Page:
On lawmakers' minds: Paying for AMT reform
It's a long road to resolution, though, since cost, fairness and tax cuts are likely to prolong the debate.
NEW YORK (CNNMoney.com) -- When it comes to the Alternative Minimum Tax (AMT), the question on lawmakers' minds these days isn't "Should it change?" but "How should it change?" ... and, not insignificantly: "How should we pay for it?"
The estimated cost of changing the AMT ranges from $50 billion for one year of relief to more than a trillion dollars for long-term reform or repeal.
More than 23 million taxpayers in tax year 2007 will be hit with the stealth wealth tax if nothing is done to shield middle- and upper-middle-income taxpayers. And after that, the picture just gets uglier.
Indeed, those hardest hit would be married couples with kids who take a lot of the deductions and credits disallowed under AMT. The Tax Policy Center estimates that by 2010 nearly 90 percent of married couples with two or more children and an adjusted gross income between $75,000 and $100,000 will be subject to AMT, which carries a higher tax bill than what you would pay under the regular tax code.
But realistically, there is very little chance that lawmakers will allow that to happen. If AMT relief, which expired at the end of tax year 2006, is extended, instead of 23.4 million taxpayers being hit in 2007, only 3.8 million will have to pay AMT and the majority of those taxpayers will have incomes over $200,000, according to the Tax Policy Center.
First imposed in 1969, the AMT was originally intended to insure the wealthy paid their fair share of tax and didn't abuse the tax breaks allowed under the regular code. But because its income parameters were never adjusted for inflation over the past 37 years, it threatens to catch tens of millions of non-wealthy taxpayers in the years ahead.
For the past six years, lawmakers have put in temporary "patches" to stem the potential flood of middle- and upper middle income taxpayers from having to pay the AMT. They did so by increasing AMT income exemption levels and allowing certain credits to be taken that otherwise would have been disallowed.
This week Sen. Charles Schumer (D-NY) along with several freshman Democratic senators, proposed legislation that would, among other things, provide AMT relief for middle-class families through 2008, according to Congress Daily.
In early January, Senate Finance Committee Chairman Max Baucus (D-Montana) and Ranking Member Charles Grassley (R-Iowa) introduced a bill to fully repeal the AMT.
And on Friday, The Wall Street Journal reported that administration officials have "quietly" suggested that President Bush might not object to raising taxes on upper-income taxpayers to pay for AMT relief for everyone else.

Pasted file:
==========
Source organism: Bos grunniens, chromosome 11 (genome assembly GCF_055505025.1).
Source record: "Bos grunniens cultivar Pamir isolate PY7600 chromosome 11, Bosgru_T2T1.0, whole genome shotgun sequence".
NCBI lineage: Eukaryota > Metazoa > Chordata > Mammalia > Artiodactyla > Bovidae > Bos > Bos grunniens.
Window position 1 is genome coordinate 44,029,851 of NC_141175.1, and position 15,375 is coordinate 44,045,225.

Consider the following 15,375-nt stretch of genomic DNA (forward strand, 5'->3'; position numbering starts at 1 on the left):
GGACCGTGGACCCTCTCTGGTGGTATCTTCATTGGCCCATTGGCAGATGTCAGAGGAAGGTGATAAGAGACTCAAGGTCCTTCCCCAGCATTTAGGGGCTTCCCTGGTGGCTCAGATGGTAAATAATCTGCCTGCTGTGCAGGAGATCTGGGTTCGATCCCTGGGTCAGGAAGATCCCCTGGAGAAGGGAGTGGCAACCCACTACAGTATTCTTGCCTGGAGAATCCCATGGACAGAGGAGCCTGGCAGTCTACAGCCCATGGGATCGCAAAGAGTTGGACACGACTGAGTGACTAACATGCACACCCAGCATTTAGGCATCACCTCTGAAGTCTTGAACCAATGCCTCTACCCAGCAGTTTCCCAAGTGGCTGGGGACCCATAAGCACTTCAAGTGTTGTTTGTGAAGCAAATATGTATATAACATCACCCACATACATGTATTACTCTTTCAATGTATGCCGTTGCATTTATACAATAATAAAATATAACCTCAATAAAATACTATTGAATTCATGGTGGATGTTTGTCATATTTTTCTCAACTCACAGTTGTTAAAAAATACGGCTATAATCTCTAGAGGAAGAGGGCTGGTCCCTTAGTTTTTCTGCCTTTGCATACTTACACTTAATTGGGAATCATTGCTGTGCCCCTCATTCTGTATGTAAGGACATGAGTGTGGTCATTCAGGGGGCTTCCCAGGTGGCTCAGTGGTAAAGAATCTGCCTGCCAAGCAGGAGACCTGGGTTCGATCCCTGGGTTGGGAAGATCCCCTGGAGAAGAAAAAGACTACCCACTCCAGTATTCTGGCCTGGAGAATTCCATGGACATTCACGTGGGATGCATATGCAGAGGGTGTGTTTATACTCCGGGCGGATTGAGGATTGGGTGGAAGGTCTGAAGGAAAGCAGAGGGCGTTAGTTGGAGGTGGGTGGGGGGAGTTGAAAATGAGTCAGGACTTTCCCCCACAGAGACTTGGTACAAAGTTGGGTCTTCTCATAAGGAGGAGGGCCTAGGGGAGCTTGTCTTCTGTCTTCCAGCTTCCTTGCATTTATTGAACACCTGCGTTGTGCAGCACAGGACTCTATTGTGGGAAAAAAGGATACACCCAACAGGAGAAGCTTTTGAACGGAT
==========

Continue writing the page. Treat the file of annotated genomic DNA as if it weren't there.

The paper also noted that one option being considered by Democrats would permanently exempt taxpayers with incomes up to $250,000 from the AMT, provide graduated AMT relief for those making between $250,000 and $500,000 and then impose either a higher AMT tax rate or higher regular income tax rate on those making $500,000 or more.
In a press briefing on Friday afternoon, White House Press Secretary Tony Snow said the administration is talking with Democrats and Republicans about ways to change the AMT, and indicated that the White House isn't imposing any preconditions on a fix. "We don't think it needs to involve tax increases, but we're certainly open to hearing what other people have to say," Snow said.
Under Congress' new "paygo" rules any revenue losses must be offset by revenue increases in other areas. And House Speaker Nancy Pelosi (D-Calif.) said at the start of Democrats' tenure as the majority party that she wouldn't rule out rolling back some of President Bush's tax cuts on those making $500,000 or more.
Those tax cuts - including a lower capital gains rate and lower income tax rates - expire at the end of 2010, unless lawmakers choose to extend them.
All agree on one thing, but not much else yet
Beneath general agreement that change is needed on the AMT lie a lot of disagreements.
Grassley, for instance, is among those who don't believe money needs to be raised to make up for the loss of the AMT since much of the revenue would be raised unfairly. "It is simply unfair to expect taxpayers to pay a tax they were never intended to pay, and it is even more unfair to expect them to continue paying for that tax once we get rid of it," he said in a statement this week.
Others disagree, asserting that because federal budget projections assume the AMT in its original form stays on the books, that made the long-term cost of President Bush's tax cuts look smaller than it is. "More than half of the current AMT problem is due to the effects of the 2001 and 2003 tax cuts, which [will have] pushed millions more taxpayers onto the AMT and more than doubled the amount of tax owed under the AMT [without a patch]," notes Aviva Aron-Dine, a policy analyst at the Center on Budget and Policy Priorities.
The tax cuts make you more susceptible to the AMT because they lower your regular tax liability and you're supposed to compare your regular tax liability to that under AMT and pay the higher of the two.
Even if a patch for 2007 is put in place, nearly 2 million of the 3.8 million taxpayers who will get hit will be paying the AMT because of the tax cuts, according to Tax Policy Center estimates.